News and Interviews

The Dirty Dozen with Russell Wangersky

Wangersky_Russell_portraitCNed Pratt Photography

The characters in Russell Wangersky's short fiction collection, The Path of Most Resistance (House of Anansi Press), don't make things easy for themselves. Instead, they are consciously or unconsciously manipulative, seeking to control the people and circumstances in their worlds for reasons that range from fear to rage to loneliness. 

Observant, unique, and filled with Wangersky's trademark wit, the stories are modern parables for a me-centric culture. Quill & Quire reviewed the collection, saying "[The Path of Most Resistance] affirms [Wangersky's] position as one of the finest short-story writers currently working in this country".

We're pleased to welcome Russell to Open Book to spill twelve unexpected facts about himself as part of our Dirty Dozen series. He tells us about some ingenious corner-cutting, a fiery close call, and a very impressive annual word count. 

  1. In my memory, I thought I did well in high school: when my mother gave me a bunch of report cards during a periodic house cleanup, I found middling to low grades with teachers’ comments like, “This mark is solely the result of last-ditch effort.”
  2. I have a bachelor of arts degree (honours) in philosophy from Acadia. I had to write a thesis for the program, and chose Catalan philosopher Ramon Lull, who chose solitude for nine years as he tried to develop a logical thinking machine. I chose Lull primarily because there were only three books available on his work, simplifying my source and reading list. (Sensing a theme here?)
  3. I was a volunteer firefighter for more than six years; a training accident burned off my eyebrows, and also, the hair out of my nose.
  4. All that hair grew back.
  5. I once found a horseshoe by driving a pick through the centre of it while digging a garden near an old Newfoundland barn.
  6. I have a nearby river swimming hole isolated enough to skinny-dip in – once, diving there with a facemask, I discovered its large resident population of American eels. Food for thought, that.
  7. I have lived in four provinces, and one U.S. state.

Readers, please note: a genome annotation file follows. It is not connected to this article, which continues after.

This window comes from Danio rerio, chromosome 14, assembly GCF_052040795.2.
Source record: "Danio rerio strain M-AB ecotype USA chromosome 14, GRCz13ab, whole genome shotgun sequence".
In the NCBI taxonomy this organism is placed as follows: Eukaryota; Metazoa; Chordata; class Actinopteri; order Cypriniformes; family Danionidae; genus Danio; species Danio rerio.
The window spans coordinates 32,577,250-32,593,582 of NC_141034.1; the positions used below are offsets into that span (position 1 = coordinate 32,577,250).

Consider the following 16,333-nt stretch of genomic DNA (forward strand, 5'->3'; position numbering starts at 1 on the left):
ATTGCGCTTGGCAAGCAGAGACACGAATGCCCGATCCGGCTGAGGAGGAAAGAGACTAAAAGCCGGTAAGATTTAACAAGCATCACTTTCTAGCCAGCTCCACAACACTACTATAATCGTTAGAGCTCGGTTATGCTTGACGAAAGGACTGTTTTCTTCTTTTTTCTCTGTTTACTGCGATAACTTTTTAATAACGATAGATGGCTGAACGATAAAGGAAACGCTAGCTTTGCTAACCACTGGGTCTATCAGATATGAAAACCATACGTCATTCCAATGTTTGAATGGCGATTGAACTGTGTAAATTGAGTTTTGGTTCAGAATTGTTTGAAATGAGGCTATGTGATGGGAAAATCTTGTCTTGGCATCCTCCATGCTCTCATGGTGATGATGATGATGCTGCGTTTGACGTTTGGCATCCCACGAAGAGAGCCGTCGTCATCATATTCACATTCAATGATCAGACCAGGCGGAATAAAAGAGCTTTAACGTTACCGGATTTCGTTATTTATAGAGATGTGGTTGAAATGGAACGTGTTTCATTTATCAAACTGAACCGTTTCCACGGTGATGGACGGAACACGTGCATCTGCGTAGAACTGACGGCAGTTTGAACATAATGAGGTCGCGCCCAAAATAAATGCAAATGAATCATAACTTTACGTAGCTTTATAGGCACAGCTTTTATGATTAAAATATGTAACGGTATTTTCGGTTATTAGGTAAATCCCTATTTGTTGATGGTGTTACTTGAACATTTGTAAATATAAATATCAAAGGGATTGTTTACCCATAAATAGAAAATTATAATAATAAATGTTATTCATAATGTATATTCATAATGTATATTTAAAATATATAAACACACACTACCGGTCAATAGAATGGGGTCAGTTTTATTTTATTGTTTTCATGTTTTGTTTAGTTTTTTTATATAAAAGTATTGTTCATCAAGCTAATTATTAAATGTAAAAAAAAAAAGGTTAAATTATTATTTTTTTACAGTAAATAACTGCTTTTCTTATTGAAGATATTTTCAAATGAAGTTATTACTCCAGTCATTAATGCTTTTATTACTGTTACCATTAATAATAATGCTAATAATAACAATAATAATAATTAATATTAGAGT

8. I have a collection of blacksmith’s chisels and punches. Also, railway spikes.
  9. I have the drillhead from a rock drill for setting roadwork dynamite charges for a doorstop.
  10.  Between columns, magazine pieces, editorials and writing books, I can end up writing as much as 264,000 words in a year. I counted. I also tell high school students that at career fairs – they invariably look for different jobs.
  11.  I fly fish for trout alone and deep in the country on Newfoundland rivers. If I get lonely, I start talking to myself. Out loud. In a horrible Scottish accent.
  12.  For years, I had a circular scar on the inside of my left forearm that looked like I had been shot with a small-calibre rifle. In truth, though, it was a burned from a hot kernel of popcorn that spun out of a popcorn popper and stuck, burning instantly and deeply into the skin.


Russell Wangersky is the author of five books. Most recently, his crime thriller Walt was named one of the top crime books of the year by the National Post. Wangersky has won, or been nominated, for numerous awards for his writing, including the Scotiabank Giller Prize, the B.C. National Award for Non-Fiction, the Edna Staebler Award for Creative Non-Fiction, the Thomas Head Raddall Award for Fiction, the BMO Winterset Award, and the National Newspaper Awards. He is TC Media’s Atlantic regional columnist and lives in St. John’s, Newfoundland.

Buy the Book

The Path of Most Resistance

As entertaining as they are insightful, the stories in The Path of Most Resistance are anchored by the concept of passive aggression in our everyday lives: ordinary people who are quietly, desperately, and indirectly trying to impose their will on the uncaring world around them.

From a woman who compulsively shops for luggage in order to sublimate her desire for a divorce to a senior citizen who tries to force his family to visit by refusing to eat, the characters in this collection try to change their lives through oblique resistance. The stories also humorously show readers how passive aggression is perhaps at its most effective when carried out in smaller, more insidious ways. Uncertain about the state of his relationship, a man obsesses, but refuses to clean, a spot of mould in the bathroom.

The Path of Most Resistance is an observant and compassionate look at the feelings of powerlessness that we all share, and will have readers silently cringing and nodding in recognition of their own bad behaviour.